So you’re feeling overwhelmed with coursework...
The funny thing about time management is that it is neither about time nor management. During my first semester at Hopkins, I had almost 700 pages of required readings a week. Between that, an on-campus job, application essays and various extracurriculars, I was overwhelmed and fell behind on my responsibilities. Being diligent with a calendar and checking boxes in a planner only goes so far when there are only 24 hours a day and seven days a week.
The hard truth is that you can’t do everything. A little graze of Occam’s razor suggests that the simplest solution is to thus not do everything. More important than time management is the skill to prioritize and communicate when it comes to handling the overwhelming assembly line of college coursework.
And no, prioritization does not mean prioritizing your schoolwork over everything else. What helped was that I began to prioritize myself. Instead of doing everything possible to be on par with my peers and make myself the best candidate for whatever application came my way, I tried to do what was within my abilities, even if it didn’t fit the stellar profile of what I thought a Hopkins student should be.
Recognizing that your health and well-being is the most important priority is the first step. Set a schedule for when you eat, exercise and sleep. With the time you have remaining, prioritize the responsibilities that matter most — this is different for each person, though it may look like the syllabus, future job prospects or your personal interests.
Try to end perfectionism. Don’t tell your professors this, but try reading only a few pages of that 30-page assigned reading. Prioritize the most important details and forget the rest until the professor mentions them in class. Write the essay without worrying about quality until you reach the page limit. Take a long look at a syllabus and see what each assignment is worth and how much time you realistically have to complete the ones you can. Less is more has never been truer.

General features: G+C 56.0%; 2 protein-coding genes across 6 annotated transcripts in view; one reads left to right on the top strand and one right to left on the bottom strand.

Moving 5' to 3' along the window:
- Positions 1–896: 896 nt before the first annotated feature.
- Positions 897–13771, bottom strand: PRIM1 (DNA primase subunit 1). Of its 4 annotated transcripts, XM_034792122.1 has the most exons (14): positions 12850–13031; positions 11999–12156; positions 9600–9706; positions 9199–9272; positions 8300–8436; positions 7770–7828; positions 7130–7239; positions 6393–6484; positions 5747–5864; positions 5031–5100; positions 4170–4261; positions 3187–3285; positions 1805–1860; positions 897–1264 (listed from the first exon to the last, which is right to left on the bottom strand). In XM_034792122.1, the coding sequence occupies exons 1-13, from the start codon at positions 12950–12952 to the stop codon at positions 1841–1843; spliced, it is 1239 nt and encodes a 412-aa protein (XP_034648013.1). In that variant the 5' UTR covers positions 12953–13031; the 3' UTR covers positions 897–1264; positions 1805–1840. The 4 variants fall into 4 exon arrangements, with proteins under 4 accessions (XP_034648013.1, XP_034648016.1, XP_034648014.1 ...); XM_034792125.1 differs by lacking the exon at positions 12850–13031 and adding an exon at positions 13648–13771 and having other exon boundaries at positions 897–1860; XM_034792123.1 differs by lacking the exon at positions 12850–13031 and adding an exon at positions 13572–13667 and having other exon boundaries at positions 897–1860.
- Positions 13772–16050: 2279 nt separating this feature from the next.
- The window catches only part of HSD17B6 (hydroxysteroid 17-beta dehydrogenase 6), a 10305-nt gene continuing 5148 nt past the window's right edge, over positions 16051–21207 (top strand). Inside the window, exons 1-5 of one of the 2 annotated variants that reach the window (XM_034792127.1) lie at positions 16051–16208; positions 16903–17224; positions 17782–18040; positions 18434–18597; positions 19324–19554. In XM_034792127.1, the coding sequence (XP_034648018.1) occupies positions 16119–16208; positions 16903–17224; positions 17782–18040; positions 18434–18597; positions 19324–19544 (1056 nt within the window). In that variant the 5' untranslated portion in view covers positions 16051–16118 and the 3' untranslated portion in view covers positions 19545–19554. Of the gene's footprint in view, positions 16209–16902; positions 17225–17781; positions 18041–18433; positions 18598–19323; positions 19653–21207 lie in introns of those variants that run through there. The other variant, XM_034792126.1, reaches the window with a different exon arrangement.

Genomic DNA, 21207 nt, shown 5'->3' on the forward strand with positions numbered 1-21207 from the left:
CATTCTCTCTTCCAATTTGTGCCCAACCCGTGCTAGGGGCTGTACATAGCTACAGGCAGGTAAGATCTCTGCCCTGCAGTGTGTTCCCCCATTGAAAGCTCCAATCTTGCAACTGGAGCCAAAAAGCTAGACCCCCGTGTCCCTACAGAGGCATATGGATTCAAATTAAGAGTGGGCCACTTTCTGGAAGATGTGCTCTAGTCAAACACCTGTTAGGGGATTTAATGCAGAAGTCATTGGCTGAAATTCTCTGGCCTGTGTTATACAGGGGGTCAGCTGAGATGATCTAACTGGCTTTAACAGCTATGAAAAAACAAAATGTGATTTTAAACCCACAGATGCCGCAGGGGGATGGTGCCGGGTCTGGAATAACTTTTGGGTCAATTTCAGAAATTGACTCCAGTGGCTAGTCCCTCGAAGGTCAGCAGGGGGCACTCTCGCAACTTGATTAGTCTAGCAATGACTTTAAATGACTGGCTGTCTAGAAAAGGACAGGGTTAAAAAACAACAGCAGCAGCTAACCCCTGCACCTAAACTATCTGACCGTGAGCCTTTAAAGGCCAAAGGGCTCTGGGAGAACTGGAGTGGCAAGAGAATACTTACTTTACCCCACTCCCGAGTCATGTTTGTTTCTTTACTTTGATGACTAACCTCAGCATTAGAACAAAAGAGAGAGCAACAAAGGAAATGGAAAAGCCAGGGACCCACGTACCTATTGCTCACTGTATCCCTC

Communication with your professors is a must. For busy weeks with lots of due dates and exams, it is alright to tell your professors that you may need a little bit more time for their class. Be honest, and be precise about your needs. The aforementioned tips are not excuses to skimp out on actual work. If you put in effort to balance your coursework with your life, there is no need to feel guilty for not being able to be the best at everything.
Besides prioritization and communication, there are also little things you can do to help yourself feel less overwhelmed. Take the time to be in the moment, take a deep breath and immerse yourself in the flow. It doesn’t change a thing in your schedule, but a tiny pause in your busy life can make time feel less like it’s spinning out of control.
Talk about your day. It can be to a friend, a classmate, a family member on the phone, a journal or even a rubber duck. Hopkins also offers many resources for people to talk to. Telling someone about the things that are overwhelming may alleviate the pressure, and you may realize that you have less to do than you originally thought.
Each person is different in how they operate. To all incoming students, use this first year to figure out how much work you can take on and what methods work for you to adjust to the workload at Hopkins. I wish everyone the best of luck!